Discussing the pros and cons of the various packages does tend to be about as contentious as comparing religions! That’s why for the most part I focus on measuring popularity or market share. At the moment R and Stata are the two most rapidly growing analytics packages used on scholarly articles (see ). I think that’s due to the fact that both are extremely extensible.

Cheers,

Bob

It is indeed important to check the source of R algorithms, just as you would do for a SAS or SPSS macro that you got from someone’s web site. New algorithms are usually developed by university professors using R. They go through the peer review process to get published. Then SAS/SPSS/Stata programmers read the journal article and implement those algorithms. So who should you trust more, the algorithm’s inventor or the commercial programmer? I think they are of similar quality.

Cheers,

Bob

But, SAS remained strong. The fact that it could handle massive amounts of data so fast and could do descriptive, charts, and data prep so well were important. SPSS gave point-and-click ease and nicely formatted output.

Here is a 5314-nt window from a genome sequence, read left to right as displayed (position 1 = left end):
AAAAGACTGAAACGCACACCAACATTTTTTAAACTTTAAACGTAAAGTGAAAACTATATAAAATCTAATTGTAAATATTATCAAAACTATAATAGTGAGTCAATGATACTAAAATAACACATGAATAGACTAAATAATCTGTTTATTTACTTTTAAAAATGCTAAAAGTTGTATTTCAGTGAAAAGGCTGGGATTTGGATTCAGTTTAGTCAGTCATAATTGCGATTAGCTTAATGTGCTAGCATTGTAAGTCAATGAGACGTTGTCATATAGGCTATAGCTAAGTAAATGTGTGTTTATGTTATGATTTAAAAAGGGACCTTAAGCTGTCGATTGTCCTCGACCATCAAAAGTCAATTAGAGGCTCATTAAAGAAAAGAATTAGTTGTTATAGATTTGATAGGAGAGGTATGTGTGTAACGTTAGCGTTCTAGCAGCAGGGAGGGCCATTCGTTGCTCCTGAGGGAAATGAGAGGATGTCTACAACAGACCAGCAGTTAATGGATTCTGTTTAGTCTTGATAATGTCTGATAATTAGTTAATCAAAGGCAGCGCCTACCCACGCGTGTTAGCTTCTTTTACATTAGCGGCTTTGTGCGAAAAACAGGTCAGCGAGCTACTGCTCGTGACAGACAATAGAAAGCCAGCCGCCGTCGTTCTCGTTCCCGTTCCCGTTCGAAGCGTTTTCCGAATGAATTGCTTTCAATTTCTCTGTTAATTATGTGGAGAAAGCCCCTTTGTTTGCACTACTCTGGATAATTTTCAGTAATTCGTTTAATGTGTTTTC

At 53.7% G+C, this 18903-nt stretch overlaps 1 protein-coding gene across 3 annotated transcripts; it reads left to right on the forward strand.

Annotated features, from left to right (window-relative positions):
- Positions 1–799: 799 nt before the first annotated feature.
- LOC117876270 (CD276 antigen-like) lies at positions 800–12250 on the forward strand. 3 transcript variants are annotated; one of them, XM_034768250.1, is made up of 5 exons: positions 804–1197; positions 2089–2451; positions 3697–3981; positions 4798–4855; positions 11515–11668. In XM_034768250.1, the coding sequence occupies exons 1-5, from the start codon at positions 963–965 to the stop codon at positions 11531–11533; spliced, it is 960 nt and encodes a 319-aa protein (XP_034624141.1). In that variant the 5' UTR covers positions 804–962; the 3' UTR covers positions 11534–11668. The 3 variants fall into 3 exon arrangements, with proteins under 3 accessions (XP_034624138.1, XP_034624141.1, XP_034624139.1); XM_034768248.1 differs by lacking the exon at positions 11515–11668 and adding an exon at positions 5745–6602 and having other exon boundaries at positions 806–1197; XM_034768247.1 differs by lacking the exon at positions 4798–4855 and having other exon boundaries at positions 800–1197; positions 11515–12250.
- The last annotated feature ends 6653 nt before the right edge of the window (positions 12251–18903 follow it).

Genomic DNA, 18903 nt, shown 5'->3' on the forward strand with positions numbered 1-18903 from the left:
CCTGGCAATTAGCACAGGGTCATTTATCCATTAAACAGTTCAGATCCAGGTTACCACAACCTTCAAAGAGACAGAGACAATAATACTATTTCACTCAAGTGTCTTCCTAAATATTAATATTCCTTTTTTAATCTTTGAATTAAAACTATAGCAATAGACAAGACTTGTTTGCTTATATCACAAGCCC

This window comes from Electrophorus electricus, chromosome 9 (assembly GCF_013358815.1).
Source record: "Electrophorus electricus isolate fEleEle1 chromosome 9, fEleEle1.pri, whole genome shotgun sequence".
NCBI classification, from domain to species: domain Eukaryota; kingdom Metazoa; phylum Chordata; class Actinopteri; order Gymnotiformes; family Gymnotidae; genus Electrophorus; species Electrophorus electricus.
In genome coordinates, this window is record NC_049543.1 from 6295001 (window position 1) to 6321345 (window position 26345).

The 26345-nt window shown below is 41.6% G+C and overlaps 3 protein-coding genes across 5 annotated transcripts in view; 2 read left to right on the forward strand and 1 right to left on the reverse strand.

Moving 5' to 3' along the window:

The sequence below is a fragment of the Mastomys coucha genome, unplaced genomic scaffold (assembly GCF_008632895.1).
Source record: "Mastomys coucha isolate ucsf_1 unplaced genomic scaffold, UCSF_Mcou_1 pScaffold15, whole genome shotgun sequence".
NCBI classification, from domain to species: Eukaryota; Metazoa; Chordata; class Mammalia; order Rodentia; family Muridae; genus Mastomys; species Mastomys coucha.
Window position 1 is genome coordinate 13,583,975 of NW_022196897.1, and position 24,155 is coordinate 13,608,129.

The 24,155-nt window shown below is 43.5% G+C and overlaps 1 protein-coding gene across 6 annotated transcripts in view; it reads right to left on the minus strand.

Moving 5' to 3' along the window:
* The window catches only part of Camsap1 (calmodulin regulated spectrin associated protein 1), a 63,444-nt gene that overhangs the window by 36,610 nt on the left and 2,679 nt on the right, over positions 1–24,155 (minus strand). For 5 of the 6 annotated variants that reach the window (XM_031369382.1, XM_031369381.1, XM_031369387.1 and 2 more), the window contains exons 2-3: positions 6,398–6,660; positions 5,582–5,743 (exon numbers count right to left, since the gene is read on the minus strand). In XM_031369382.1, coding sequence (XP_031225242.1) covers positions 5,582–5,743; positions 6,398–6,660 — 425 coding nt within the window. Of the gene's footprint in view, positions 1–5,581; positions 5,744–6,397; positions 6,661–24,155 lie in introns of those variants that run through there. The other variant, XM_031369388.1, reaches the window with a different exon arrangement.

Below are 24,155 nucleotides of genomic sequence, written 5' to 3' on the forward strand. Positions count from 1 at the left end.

If R can handle vast amounts of data fast like SAS, provide data prep and manipulation like SAS, and good output, then it could challenge SAS in the commercial space.

before I start using a new algorithm available through R, it has to be tested and validated by experts and users. This reduces the number of useful algorithms available through R

]]>I agree, sorting is yet another topic that is very confusing in R that dplyr makes simple with its arrange() function.

Cheers,

Bob

It just keeps getting better, thanks!

Bob

]]>mean.n <- function(x, n = 2, digits = 2) {

mns <- apply(x, 2, mean, na.rm = TRUE)

nv <- apply(x, 2, function(x) sum(!is.na(x)))

mnz = n, mns, NA)

cat(“Mean: “,sprintf(paste0(“%9.”,digits,”f”),mnz),

“\n N: “,sprintf(“%9s”,nv),”\n”)

}